2. Your lack of understanding of what the real tea party is proclaiming aside, I think you are closer to supporting them than you realize.

    Fiscal conservatives have been saying for years that we need to cut spending to under the tax receipt of the federal government. Extending the tax rates put in by the Bush tax cut legislation does not add to the deficit, spending adds to the deficit. Now if we lower the current tax rates that would cause our deficit to go up and no fiscal conservative would be for that, at this time.

    When Democrats hide their wasteful spending behind social programs the bleeding heart liberals are quick to defend it, so then anyone that talks about cutting funding to any social programs is demonized as hating the poor or some minority group. If you believe that there is no waste in government agencies, I have a piece of ocean front property in Arizona I can sell you cheap.

    Reducing the government budget for a social program does not mean in any way eliminating the program as a whole. Even if I believe that programs like Social Security have no place in a free society, there is no way to eliminate it at this time. But there is plenty of waste from those programs that can eliminated if politicians acted responsibly.

    The problem with Obama’s tax deal was that it was all a political game and no one was actually trying to fix a problem with it. The problem we need to address is Jobs. America now has the highest corporate tax rate in the world, why would anyone want to do business here? It cost more, out side of wages, to employee an American than any other nationality in the world. Why would any company create jobs in America? We need to reduce the burden on businesses that create jobs so that we have more Americans paying taxes. Then in the mean time, we need to cut spending in every area of the government to a level we can afford. Stop deficit spending.

    But there I go thinking realistically. As long as we have politicians worrying about keeping their jobs, they will not worry about doing their jobs, term limits anyone?

    • I wouldn’t be against supporting the Tea Party if I really believed the rank and file Tea Partier really believed what the leaders of the movement say. I agree that the deficit is a huge problem. I just believe that thinking realistically means we acknowledge that we are not going to cut spending to the point that it balances the budget. Reinstating Clinton-era tax rates will make a huge dent in the problem. I disagree that lowering any taxes on corporations will help. The corporate mentality sends companies to the cheapest job markets and the U.S. will not be able to compete with that. We have to pay people a certain amount, and that is more than people have to be paid in other places. I also believe that we will have more jobs when people spend more money. An increase in consumer confidence and demand for products will create jobs.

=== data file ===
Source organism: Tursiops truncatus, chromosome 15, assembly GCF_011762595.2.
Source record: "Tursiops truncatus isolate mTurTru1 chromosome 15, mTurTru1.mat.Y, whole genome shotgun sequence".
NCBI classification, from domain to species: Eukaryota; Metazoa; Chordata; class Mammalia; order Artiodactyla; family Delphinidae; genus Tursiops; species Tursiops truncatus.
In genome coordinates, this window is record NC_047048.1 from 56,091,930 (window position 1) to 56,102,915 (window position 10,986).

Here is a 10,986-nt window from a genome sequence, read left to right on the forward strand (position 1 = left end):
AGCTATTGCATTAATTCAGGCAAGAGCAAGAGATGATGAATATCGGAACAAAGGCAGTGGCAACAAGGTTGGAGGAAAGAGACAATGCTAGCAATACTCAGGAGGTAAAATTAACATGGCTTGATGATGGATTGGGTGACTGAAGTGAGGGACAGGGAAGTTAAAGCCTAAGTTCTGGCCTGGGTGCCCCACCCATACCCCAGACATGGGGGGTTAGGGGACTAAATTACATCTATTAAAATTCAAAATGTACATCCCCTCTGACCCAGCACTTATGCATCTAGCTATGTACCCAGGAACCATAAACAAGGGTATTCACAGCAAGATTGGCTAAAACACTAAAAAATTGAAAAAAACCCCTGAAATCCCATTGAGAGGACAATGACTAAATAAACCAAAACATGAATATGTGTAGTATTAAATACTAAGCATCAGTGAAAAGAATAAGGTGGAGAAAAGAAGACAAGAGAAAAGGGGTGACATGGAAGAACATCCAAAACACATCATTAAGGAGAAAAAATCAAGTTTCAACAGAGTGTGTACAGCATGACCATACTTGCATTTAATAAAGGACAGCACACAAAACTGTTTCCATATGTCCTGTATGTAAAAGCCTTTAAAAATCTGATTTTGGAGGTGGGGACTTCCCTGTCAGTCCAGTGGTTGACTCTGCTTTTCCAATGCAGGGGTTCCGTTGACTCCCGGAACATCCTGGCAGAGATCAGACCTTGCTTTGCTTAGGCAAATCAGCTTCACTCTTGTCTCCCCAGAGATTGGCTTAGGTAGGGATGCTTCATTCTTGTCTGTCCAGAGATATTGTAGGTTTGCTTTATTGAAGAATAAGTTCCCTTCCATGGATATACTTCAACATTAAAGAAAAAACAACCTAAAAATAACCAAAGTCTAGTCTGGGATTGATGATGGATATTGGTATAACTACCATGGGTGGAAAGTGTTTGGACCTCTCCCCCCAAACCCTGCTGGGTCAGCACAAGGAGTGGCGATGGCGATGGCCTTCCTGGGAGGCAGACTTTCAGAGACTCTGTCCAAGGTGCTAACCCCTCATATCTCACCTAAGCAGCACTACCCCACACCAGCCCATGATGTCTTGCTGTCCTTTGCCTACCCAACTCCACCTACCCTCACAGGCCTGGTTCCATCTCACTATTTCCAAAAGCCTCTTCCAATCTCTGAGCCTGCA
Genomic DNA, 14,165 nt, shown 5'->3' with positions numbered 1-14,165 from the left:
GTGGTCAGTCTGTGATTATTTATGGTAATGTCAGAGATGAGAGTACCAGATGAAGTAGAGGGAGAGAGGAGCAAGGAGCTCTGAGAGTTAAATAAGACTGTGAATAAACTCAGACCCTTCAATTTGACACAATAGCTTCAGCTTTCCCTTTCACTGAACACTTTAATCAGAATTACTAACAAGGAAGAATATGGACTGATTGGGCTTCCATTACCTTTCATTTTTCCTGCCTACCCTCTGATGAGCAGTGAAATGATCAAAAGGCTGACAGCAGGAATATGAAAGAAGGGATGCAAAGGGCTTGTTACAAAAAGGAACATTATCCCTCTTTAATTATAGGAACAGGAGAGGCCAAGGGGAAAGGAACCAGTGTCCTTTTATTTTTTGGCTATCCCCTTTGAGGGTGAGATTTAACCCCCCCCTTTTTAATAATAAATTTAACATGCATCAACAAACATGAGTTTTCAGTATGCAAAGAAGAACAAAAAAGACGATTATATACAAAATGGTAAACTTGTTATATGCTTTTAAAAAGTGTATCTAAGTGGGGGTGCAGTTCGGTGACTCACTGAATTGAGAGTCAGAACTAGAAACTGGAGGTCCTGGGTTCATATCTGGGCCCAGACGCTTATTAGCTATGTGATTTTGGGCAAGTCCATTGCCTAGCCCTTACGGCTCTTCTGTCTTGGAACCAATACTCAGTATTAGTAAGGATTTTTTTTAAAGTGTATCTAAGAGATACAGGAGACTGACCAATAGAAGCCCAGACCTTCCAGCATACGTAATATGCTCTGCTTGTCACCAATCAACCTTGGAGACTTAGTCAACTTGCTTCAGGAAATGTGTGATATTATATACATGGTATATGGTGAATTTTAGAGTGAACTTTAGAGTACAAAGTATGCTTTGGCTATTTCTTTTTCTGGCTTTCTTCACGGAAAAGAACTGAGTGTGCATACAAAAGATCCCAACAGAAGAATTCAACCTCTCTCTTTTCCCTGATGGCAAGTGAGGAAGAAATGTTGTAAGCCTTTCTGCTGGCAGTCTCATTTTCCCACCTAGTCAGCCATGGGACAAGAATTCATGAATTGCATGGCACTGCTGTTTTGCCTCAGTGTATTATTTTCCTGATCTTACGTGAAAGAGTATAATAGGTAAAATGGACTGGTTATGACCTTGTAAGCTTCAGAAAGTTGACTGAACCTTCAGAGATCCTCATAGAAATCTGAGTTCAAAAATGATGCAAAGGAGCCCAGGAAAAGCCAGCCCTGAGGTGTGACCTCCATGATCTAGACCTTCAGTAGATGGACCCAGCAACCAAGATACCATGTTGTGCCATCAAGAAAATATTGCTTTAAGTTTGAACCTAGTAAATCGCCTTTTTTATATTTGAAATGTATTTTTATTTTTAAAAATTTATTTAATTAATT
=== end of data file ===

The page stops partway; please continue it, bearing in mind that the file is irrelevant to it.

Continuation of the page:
I do agree with you about term limits. The term limit proposals that I’ve read would still allow a person to represent the public for quite awhile. While I question his motives, I have to admire the fact that Sam Brownback, the new governor of Kansas, set a term limit for himself in the Senate and lived up to it. I think that term limits would encourage legislators to try and accomplish as much as possible in the time that they have.

      Thanks, for the comment. It’s nice to have someone questioning my logic and opinions. Most of the reason I started this blog was the hope that people could have a real discussion. Viewpoints may differ, but the discussion between them is what will make this country better.

  3. Matt, great article, but I’m hoping the Democrats are smarter than that. (I know, that’s a long shot and the evidence is against it!)

    The democratic response in 2 years should be “We gave the wealthy their tax cuts for another 2 years. Now it’s time to pay some bills.”

    “The middle class can keep their cuts, they need it.
    But the wealthy need to pay more”
    The republicans will be against it.
    The democrats will claim they’re just trying to reward their ‘fat cat’ supporters.
    They bring in a couple rich democrats (ex. Warren Buffet, Bill Gates) to say they think they should be paying more, and suddenly
    the Republicans are on the defensive for the first time in 20 years.

    Most of the true TeaParty’ers are middle class folks. Hopefully we’ll split them up a bit, and pull the election out of the hat.

    Granted, this assumes the Dem leadership thought this far ahead, and that they won’t shoot themselves in the foot in the meantime, but I’m hoping that this is the plan.

    We’ll see.